Superconducting Sensors and Methods in Geophysical Applications

in: Superconductor Science & Technology (2021)
Stolz, Ronny; Schmelz, Matthias; Zakosarenko, Vyacheslav; Xie, Xiaoming; Foley, Cathy; Tanabe, Keiichi; Fagaly, R. L.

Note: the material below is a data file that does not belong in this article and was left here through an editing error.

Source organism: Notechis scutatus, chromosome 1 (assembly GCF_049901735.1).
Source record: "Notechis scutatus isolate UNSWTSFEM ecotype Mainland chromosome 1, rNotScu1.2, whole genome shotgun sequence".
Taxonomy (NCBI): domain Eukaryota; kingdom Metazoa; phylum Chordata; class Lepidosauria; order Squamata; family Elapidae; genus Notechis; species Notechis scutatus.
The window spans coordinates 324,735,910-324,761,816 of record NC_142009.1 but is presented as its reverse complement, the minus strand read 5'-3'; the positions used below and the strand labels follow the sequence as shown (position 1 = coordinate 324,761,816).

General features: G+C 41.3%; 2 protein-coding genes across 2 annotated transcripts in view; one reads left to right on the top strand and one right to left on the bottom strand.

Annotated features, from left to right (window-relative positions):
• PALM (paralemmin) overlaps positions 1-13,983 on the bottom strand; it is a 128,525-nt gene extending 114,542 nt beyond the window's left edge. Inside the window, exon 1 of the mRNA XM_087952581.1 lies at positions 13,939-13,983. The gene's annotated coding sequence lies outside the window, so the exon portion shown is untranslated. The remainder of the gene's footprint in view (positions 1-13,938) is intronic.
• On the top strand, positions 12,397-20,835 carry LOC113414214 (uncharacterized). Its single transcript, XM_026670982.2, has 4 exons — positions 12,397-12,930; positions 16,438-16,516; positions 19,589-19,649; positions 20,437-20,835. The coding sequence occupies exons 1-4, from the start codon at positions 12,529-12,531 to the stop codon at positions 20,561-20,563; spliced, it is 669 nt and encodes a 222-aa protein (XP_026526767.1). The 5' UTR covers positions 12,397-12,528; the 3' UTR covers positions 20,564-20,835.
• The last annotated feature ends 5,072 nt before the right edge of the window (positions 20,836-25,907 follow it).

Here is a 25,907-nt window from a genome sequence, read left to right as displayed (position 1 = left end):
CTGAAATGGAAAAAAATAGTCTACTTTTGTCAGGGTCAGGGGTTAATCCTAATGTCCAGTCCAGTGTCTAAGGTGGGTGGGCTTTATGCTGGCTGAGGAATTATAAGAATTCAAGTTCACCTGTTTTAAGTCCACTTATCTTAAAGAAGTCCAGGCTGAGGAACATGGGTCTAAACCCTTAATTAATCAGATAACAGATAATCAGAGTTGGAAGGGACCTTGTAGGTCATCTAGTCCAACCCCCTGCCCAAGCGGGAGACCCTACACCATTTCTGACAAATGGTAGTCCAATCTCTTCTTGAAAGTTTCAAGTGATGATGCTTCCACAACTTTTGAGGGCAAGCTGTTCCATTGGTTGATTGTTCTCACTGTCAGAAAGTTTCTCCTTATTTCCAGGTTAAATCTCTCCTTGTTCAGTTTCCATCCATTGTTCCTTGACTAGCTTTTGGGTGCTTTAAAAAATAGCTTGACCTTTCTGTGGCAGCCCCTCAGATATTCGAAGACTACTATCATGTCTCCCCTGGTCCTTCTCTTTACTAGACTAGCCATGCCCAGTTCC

More than 50 years ago superconducting quantum interference devices (SQUIDs) were invented. Since then many applications opened up. Already in a 1980 workshop (Weinstock and Overton 1981 SQUID Applications to Geophysics (Society of Exploration Geophysicists)) the application of SQUIDs in geosciences was reviewed. The fabrication and cooling technologies, electronics and other SQUID system components underwent significant improvement within the past years. Thus, SQUIDs are today better suited, more sensitive and effective as well as robust and reliable in operation for geophysical measurements. Many successful application examples, demonstrations and discoveries of mineral resources have been made using them in laboratory devices for investigation of magnetic properties, magnetic exploration, transient electromagnetics and for superconducting gravimeters as well as gravity gradiometers. Therefore, this article intends to review the past, present, and some future aspects of SQUIDs in geo-scientific applications such as e.g. mineral exploration. Since this field is still very active and quite a number of developments are ongoing, this review cannot be comprehensive.

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